Saturday, 14 December 2019

Youth Or Experience? Both Congress and BJP burn midnight oil to find answer

Updated: February 22, 2014 5:14 pm

Rightly or wrongly, or somebody likes it or not, the effect of Aam Aadmi party’s rather superficial fight against corruption and so-called campaign to cleanse the system by infusing young blood is having an effect on two major parties, the Congress and the BJP in Karnataka, when it comes to the selection of candidates for the forthcoming 2014 parliamentary elections.

The leadership of both the Congress and BJP are having a tough time in selecting candidates, who must be able to win the elections as well as have clean image. While the general impression and unanimous view in both the parties is that while the veterans, albeit, a rather less clean image will be able to manage to win the elections as he knows the tricks of the election trade, the new-comer with a clean image, however, is almost sure to be a liability, as he is a novice not only to the rough and tumble of electoral politics but also in the political field.

“In the event of any one of us fielding a novice against a veteran, then it can be safely said that the veteran will make a mince-meat of the novice. It is this we are worried about,” two leaders of both Congress and BJP, told Uday India on the conditions of anonymity.

But the state leadership are not in a position to take a stance diametrically opposite to the diktats of their respective high command if the call is to have candidates with clean image and no matter if he or she is politically novice. Then, in that case, what happens to the winnability factor? Is it possible to blend idealism (clean image candidates) with pragmatism (winnability)? The two parties do not have answer to this question, as of now. “We are sitting with our fingers crossed,” the leaders of both the parties admit.

Added to this perplexity is the dimension of infusing young blood by fielding youth as candidates. Congress vice president Rahul Gandhi’s diktat to the party to push youngsters to electoral politics has raised hopes among the siblings of many top Congress leaders. Harsha Moily, Priyank Kharge, (sons of two Union ministers Veerappa Moily and Mallikarjuna Kharge respectively) and Nivedith Alwa (son of Margaret Alwa) are some among many names that are making rounds for candidates from various constituencies.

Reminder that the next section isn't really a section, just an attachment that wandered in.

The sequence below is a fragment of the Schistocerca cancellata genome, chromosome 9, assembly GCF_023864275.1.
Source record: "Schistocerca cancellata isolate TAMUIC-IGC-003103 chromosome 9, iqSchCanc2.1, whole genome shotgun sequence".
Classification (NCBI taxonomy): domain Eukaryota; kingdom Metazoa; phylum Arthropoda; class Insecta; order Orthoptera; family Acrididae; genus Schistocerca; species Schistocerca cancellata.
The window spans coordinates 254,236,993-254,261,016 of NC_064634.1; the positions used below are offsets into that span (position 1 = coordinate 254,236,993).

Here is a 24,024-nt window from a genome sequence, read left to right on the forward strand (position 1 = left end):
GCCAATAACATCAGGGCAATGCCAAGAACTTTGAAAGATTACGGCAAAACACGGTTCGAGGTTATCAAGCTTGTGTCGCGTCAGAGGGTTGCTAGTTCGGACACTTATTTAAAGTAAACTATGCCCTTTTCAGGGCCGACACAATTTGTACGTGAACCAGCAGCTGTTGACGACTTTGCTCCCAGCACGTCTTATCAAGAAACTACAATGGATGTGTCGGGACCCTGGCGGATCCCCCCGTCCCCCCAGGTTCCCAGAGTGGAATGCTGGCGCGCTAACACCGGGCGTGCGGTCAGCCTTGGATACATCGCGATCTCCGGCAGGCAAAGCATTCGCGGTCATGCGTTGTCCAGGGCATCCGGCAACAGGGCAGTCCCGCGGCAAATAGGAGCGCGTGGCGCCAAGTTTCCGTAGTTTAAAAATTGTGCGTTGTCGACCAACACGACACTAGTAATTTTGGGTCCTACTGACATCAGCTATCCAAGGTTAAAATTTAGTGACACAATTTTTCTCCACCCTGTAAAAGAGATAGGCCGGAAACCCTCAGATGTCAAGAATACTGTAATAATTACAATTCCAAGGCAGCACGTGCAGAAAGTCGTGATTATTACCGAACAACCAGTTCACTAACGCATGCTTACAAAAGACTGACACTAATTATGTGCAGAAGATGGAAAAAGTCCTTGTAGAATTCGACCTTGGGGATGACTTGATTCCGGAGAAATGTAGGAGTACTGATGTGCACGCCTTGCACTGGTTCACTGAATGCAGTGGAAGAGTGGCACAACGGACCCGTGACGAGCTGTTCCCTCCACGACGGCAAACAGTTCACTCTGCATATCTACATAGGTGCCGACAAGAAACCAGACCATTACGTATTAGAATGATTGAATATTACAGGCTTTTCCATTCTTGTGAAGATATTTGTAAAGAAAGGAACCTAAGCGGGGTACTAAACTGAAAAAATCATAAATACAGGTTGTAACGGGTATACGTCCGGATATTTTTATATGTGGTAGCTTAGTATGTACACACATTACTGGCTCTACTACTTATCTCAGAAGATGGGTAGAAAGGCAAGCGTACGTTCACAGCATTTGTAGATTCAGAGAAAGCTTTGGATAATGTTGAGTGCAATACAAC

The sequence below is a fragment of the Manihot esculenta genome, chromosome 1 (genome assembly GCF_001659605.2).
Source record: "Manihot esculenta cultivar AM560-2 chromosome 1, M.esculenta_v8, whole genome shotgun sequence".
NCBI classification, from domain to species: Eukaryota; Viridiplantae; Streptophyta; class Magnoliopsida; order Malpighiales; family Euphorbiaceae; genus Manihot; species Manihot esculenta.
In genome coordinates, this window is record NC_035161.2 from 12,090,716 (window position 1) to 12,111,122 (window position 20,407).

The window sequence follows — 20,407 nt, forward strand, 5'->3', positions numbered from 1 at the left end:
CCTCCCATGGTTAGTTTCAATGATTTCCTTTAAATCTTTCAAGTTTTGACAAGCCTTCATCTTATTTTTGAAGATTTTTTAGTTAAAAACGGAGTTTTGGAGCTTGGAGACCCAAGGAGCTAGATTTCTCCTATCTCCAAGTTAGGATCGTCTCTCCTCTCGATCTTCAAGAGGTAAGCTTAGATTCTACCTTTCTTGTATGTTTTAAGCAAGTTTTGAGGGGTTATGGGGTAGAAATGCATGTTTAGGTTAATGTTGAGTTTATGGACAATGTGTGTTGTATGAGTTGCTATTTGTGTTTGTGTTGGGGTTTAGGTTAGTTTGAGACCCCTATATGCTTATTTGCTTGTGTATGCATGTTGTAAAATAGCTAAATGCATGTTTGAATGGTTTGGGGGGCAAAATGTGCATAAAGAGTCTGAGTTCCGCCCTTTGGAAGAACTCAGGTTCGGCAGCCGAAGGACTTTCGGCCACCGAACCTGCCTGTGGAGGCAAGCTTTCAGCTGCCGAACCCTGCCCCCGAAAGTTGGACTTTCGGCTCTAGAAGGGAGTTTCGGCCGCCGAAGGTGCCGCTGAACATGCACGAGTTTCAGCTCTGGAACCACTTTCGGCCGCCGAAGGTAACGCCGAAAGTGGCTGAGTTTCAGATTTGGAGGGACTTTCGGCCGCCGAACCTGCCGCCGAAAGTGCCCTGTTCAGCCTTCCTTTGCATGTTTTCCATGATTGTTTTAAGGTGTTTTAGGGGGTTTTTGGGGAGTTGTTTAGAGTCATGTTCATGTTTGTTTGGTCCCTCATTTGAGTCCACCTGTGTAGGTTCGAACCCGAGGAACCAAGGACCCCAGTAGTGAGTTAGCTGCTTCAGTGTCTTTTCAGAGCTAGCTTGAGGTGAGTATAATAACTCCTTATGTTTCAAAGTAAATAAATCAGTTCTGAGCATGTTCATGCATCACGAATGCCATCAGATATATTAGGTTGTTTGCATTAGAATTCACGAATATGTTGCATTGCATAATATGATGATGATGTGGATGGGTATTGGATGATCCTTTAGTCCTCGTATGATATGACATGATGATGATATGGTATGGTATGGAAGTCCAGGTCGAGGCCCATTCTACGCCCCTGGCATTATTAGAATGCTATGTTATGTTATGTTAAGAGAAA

BJP, however, does not have the problem of the sons of leaders seeking tickets to contest the Lok Sabha elections in but new names of youngsters from outside the party circle is being heard in the saffron outfit. For instance, the name of Prathap Simha, a columnist in a Kannada daily is being circulated for Udupi-Chikamagalur Lok Sabha constituency. A prolific writer with a distinct pro-right slant, that too, with a powerful idiom, Prathap Simha has written a book on the BJP’s prime ministerial candidate Narendra Modi. He has brought out intricate detail of various dimensions of Modi and his achievements, which, obviously has been a big hit in so far as the sales are concerned.

However, BJP’s strategists are of the view that a columnist, no matter how powerful his writings are, will not be successful in the rough and tumble of electoral politics. “Nothing can be more amateurish if we select Prathap Simha as our candidate. It would be a height of immaturity,” a top BJP leader who is also a parliament member, confided with Uday India.

Just like the Congress, the BJP, on its part, is also weighing its options of whether to retain the sitting candidates or choose a new comer and its possible outcomes. While the BJP has 18 seats of the total 28 seats, the Congress has nine and JD (S) one seat.

Not surprisingly, both the Congress and BJP’s main worry is not only about the choice of candidates but more about whether the sitting MP would sabotage the chances of the newcomer, in the event of denied ticket. Unlike the BJP, the Congress does not have much of the problem as it has only nine seats but the BJP, which is facing the problem of plenty, has to be extremely careful if it denies ticket to the sitting MPs, lest they sabotage from within.

According to sources, the BJP’s state leadership, in consultation with the central leadership, is planning deny tickets to as many as seven MPs and accommodate newcomers, preferably youngsters. The BJP has to contend with another problem of accommodating the needs of former chief minister BS Yeddyurappa, who has become “prodigal son” after he returned to his home recently.

Yeddyurappa, who continues to hold sway over the numerically significant and politically crucial Lingayat community, is believed to have told the party leadership that there is a need to change at least five sitting MPs, if the party has to retain those seats. In the event of him being made the Chairman of the Campaign Committee—which is most likely—then he will ensure that he has his say as well as way, so far as the selection of candidates in the North-Karnataka region is concerned.

All said and done, both the BJP and the Congress are battling out within themselves, as to how to be seen as “clean and credible” and also ensure the “victory” which is crucial and inevitable for both the parties.

By SA Hemantha Kumar from Bengaluru

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